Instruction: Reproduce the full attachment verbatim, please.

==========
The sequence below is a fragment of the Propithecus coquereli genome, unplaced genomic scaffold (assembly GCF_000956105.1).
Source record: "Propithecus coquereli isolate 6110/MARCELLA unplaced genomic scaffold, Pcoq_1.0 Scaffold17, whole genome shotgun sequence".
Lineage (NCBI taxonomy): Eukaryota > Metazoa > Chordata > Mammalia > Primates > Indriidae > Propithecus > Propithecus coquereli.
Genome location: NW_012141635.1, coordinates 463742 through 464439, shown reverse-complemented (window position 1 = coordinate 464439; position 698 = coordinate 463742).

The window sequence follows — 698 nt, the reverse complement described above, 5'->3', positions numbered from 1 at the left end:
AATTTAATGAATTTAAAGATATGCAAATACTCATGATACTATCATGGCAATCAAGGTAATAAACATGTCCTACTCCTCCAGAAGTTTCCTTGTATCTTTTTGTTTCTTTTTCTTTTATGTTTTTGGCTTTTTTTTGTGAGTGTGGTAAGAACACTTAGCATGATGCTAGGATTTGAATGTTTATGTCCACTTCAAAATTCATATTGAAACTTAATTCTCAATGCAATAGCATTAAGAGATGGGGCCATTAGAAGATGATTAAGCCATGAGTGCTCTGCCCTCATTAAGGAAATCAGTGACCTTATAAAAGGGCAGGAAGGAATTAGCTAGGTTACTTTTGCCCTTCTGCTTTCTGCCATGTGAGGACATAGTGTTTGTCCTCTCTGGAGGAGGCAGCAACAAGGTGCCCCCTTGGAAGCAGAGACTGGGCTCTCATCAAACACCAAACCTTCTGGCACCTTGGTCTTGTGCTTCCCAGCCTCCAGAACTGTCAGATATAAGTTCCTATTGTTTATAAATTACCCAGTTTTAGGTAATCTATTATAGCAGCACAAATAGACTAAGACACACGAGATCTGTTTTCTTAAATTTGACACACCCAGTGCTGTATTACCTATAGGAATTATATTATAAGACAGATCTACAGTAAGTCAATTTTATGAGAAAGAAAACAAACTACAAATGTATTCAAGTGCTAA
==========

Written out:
The sequence below is a fragment of the Propithecus coquereli genome, unplaced genomic scaffold (assembly GCF_000956105.1).
Source record: "Propithecus coquereli isolate 6110/MARCELLA unplaced genomic scaffold, Pcoq_1.0 Scaffold17, whole genome shotgun sequence".
Lineage (NCBI taxonomy): Eukaryota > Metazoa > Chordata > Mammalia > Primates > Indriidae > Propithecus > Propithecus coquereli.
Genome location: NW_012141635.1, coordinates 463742 through 464439, shown reverse-complemented (window position 1 = coordinate 464439; position 698 = coordinate 463742).

The window sequence follows — 698 nt, the reverse complement described above, 5'->3', positions numbered from 1 at the left end:
AATTTAATGAATTTAAAGATATGCAAATACTCATGATACTATCATGGCAATCAAGGTAATAAACATGTCCTACTCCTCCAGAAGTTTCCTTGTATCTTTTTGTTTCTTTTTCTTTTATGTTTTTGGCTTTTTTTTGTGAGTGTGGTAAGAACACTTAGCATGATGCTAGGATTTGAATGTTTATGTCCACTTCAAAATTCATATTGAAACTTAATTCTCAATGCAATAGCATTAAGAGATGGGGCCATTAGAAGATGATTAAGCCATGAGTGCTCTGCCCTCATTAAGGAAATCAGTGACCTTATAAAAGGGCAGGAAGGAATTAGCTAGGTTACTTTTGCCCTTCTGCTTTCTGCCATGTGAGGACATAGTGTTTGTCCTCTCTGGAGGAGGCAGCAACAAGGTGCCCCCTTGGAAGCAGAGACTGGGCTCTCATCAAACACCAAACCTTCTGGCACCTTGGTCTTGTGCTTCCCAGCCTCCAGAACTGTCAGATATAAGTTCCTATTGTTTATAAATTACCCAGTTTTAGGTAATCTATTATAGCAGCACAAATAGACTAAGACACACGAGATCTGTTTTCTTAAATTTGACACACCCAGTGCTGTATTACCTATAGGAATTATATTATAAGACAGATCTACAGTAAGTCAATTTTATGAGAAAGAAAACAAACTACAAATGTATTCAAGTGCTAA